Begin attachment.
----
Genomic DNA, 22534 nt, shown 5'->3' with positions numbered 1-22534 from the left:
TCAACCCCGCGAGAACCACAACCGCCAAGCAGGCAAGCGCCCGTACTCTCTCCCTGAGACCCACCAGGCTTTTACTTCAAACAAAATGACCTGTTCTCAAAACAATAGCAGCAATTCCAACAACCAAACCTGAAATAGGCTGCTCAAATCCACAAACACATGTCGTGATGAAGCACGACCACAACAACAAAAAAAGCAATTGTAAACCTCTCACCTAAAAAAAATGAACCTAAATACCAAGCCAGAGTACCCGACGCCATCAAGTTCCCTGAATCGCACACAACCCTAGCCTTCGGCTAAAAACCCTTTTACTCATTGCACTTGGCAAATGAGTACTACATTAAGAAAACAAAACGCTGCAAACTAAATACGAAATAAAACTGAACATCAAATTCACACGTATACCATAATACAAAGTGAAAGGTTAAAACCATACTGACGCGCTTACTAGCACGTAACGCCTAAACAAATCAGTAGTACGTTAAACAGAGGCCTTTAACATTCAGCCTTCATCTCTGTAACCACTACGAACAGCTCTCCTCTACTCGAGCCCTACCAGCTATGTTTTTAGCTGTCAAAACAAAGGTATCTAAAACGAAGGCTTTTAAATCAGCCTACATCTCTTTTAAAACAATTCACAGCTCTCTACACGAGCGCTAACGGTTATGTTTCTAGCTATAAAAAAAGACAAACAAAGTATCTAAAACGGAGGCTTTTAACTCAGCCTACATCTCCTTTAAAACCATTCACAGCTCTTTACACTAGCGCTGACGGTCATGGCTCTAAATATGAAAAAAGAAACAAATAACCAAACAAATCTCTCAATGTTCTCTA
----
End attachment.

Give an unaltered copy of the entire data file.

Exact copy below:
Genomic DNA, 22534 nt, shown 5'->3' with positions numbered 1-22534 from the left:
TCAACCCCGCGAGAACCACAACCGCCAAGCAGGCAAGCGCCCGTACTCTCTCCCTGAGACCCACCAGGCTTTTACTTCAAACAAAATGACCTGTTCTCAAAACAATAGCAGCAATTCCAACAACCAAACCTGAAATAGGCTGCTCAAATCCACAAACACATGTCGTGATGAAGCACGACCACAACAACAAAAAAAGCAATTGTAAACCTCTCACCTAAAAAAAATGAACCTAAATACCAAGCCAGAGTACCCGACGCCATCAAGTTCCCTGAATCGCACACAACCCTAGCCTTCGGCTAAAAACCCTTTTACTCATTGCACTTGGCAAATGAGTACTACATTAAGAAAACAAAACGCTGCAAACTAAATACGAAATAAAACTGAACATCAAATTCACACGTATACCATAATACAAAGTGAAAGGTTAAAACCATACTGACGCGCTTACTAGCACGTAACGCCTAAACAAATCAGTAGTACGTTAAACAGAGGCCTTTAACATTCAGCCTTCATCTCTGTAACCACTACGAACAGCTCTCCTCTACTCGAGCCCTACCAGCTATGTTTTTAGCTGTCAAAACAAAGGTATCTAAAACGAAGGCTTTTAAATCAGCCTACATCTCTTTTAAAACAATTCACAGCTCTCTACACGAGCGCTAACGGTTATGTTTCTAGCTATAAAAAAAGACAAACAAAGTATCTAAAACGGAGGCTTTTAACTCAGCCTACATCTCCTTTAAAACCATTCACAGCTCTTTACACTAGCGCTGACGGTCATGGCTCTAAATATGAAAAAAGAAACAAATAACCAAACAAATCTCTCAATGTTCTCTA